- 3 Kytheon, Hero of Akros
- 2 Anointer of Champions
- 3 Expedition Envoy
- 4 Thraben Inspector
- 4 Thalia's Lieutenant
- 4 Town Gossipmonger
- 3 Thalia, Heretic Cathar
Three of the new Thalia may be one too many, but I want to start with three so as to draw her more often for testing purposes. My concern with having
Thalia as a three-of legend is that she’s much worse in multiples of opening hands than Kytheon, Hero of Akros is. Kytheon is easier to trade off if you
want and is apt to eat a removal spell anyway. Also, if Kytheon dies to removal, it’s almost always a trade-down on mana from the opponent’s perspective.
Thalia will be the most important creature on the battlefield for the opponent to remove and will likely trade up with their removal, as most in Standard
right now costs two mana. Then again, Thalia, Heretic Cathar may just be so insane that it’s an easy four-of.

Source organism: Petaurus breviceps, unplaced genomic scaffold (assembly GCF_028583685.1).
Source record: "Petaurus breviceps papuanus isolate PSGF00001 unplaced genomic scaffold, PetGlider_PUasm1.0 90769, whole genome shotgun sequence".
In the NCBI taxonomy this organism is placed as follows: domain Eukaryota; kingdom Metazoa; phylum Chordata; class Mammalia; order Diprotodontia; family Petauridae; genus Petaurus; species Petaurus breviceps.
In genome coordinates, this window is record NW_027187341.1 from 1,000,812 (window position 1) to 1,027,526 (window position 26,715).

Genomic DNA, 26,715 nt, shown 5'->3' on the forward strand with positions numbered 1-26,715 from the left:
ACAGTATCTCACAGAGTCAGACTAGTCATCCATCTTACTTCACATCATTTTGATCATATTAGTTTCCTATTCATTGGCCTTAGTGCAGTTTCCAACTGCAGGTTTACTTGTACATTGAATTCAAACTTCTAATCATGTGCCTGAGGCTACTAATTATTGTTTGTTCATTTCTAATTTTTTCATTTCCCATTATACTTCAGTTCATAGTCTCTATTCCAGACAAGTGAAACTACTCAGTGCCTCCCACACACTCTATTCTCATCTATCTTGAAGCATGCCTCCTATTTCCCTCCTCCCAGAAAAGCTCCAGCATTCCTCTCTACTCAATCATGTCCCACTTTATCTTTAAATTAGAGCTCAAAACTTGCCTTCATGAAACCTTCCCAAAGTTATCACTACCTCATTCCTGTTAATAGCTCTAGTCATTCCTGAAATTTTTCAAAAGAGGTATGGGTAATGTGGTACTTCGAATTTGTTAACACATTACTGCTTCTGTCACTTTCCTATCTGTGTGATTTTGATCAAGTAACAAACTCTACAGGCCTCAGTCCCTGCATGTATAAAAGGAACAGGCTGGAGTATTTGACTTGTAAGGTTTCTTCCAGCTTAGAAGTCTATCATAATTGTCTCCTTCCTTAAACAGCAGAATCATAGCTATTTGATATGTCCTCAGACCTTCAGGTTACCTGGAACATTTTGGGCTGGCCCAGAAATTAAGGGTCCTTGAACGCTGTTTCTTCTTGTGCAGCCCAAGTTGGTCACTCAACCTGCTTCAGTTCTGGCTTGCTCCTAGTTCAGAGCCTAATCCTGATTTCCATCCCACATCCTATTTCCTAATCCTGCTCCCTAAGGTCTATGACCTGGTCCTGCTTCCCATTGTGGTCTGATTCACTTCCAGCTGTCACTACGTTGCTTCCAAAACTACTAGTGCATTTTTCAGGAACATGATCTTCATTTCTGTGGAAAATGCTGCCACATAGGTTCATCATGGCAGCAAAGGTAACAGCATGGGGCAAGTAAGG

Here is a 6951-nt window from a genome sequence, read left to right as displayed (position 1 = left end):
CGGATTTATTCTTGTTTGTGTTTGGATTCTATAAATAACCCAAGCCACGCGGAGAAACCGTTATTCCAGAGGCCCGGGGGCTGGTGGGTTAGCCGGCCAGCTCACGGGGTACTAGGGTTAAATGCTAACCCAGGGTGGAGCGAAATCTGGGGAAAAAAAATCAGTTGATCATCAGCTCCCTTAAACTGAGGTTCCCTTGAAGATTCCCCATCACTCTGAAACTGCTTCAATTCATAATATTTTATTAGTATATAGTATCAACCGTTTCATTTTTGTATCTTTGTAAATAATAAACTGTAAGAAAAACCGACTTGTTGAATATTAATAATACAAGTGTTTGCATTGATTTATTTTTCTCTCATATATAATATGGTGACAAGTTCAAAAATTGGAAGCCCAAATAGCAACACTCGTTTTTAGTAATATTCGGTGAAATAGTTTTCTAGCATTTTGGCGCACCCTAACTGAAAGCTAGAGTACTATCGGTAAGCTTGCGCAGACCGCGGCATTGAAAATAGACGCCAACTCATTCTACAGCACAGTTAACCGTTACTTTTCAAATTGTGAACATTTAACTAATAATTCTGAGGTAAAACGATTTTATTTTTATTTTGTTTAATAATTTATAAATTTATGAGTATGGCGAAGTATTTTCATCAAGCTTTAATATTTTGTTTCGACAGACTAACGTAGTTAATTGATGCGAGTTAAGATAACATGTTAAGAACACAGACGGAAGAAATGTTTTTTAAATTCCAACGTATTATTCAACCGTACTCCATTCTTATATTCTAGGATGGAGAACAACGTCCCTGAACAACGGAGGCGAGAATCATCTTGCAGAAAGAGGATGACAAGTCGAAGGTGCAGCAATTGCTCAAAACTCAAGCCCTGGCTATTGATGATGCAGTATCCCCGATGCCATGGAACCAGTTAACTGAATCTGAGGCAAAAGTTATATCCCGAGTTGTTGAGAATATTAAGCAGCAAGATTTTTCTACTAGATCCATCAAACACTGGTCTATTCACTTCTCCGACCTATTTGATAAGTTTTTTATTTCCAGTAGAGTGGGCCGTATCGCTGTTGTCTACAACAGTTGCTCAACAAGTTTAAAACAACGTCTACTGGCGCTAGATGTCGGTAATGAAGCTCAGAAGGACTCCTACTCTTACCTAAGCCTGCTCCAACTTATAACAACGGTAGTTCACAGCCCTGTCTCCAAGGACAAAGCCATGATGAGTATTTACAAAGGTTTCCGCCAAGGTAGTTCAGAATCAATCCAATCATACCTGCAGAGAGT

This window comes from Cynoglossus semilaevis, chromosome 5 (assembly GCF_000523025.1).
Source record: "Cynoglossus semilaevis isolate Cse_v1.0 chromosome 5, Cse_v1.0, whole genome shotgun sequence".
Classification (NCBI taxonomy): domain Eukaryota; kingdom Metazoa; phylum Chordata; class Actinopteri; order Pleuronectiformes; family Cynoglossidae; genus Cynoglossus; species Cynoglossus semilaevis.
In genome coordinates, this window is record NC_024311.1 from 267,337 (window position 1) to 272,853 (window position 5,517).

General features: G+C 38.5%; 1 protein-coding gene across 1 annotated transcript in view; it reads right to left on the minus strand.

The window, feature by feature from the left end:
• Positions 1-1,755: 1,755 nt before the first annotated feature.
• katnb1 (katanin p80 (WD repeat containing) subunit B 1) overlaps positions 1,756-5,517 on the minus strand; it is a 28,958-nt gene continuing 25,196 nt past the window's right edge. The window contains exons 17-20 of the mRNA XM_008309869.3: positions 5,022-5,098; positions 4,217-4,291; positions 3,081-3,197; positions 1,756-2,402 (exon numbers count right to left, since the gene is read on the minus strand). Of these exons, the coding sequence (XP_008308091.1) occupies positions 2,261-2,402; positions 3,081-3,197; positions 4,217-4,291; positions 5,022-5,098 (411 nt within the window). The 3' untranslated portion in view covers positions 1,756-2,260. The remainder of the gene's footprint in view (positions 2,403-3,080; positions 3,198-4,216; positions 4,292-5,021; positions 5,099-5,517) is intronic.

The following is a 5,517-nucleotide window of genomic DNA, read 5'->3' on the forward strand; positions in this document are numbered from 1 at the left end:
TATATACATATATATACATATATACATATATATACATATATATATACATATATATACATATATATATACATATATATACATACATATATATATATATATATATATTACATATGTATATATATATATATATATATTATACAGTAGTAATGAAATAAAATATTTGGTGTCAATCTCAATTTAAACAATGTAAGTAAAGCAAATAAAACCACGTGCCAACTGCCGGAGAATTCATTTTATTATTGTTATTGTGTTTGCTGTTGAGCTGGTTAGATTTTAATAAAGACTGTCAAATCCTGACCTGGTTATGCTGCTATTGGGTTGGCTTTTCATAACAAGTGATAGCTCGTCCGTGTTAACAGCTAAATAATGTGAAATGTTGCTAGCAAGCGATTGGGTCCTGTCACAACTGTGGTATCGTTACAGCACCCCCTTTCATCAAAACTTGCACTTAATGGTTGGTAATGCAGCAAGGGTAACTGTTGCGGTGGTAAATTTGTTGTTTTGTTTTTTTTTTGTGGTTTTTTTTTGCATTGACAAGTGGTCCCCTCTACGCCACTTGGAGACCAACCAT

Next is the best white uncommon to come out since Valorous Stance.
I liked Valorous Stance for its versatility. I also liked Ajani’s Presence for its scalability. Blessed Alliance is a little more defensive than I like in
a card, but still, three modes on a mono-colored card is a lot.
Of the modes, the “target opponent sacrifices an attacking creature” will be the most useful. Notably, just like with Celestial Flare, you can cast Blessed
Alliance during the end of combat step after some attacking creatures have died in combat, narrowing down the selection.
All three modes will influence a race in your favor. When cast for four or six mana, the race will be greatly influenced. I expect Blessed Alliance to lead
to some huge blowout situations. While it’s unclear if it belongs in a dedicated beatdown deck like W/R Humans, I can see Blessed Alliance being a
role-player in many different midrange white decks.
- 4 Soul Warden
- 4 Ranger of Eos
- 4 Soul's Attendant
- 1 Serra Ascendant
- 4 Ajani's Pridemate
- 1 Cathedral Sanctifier
- 3 Archangel of Thune
- 2 Thraben Inspector
- 4 Lone Rider
You see that this version of Soul Sisters isn’t the Martyr of Sands version. I prefer to play more of a “lifegain trigger” version rather than a “jump to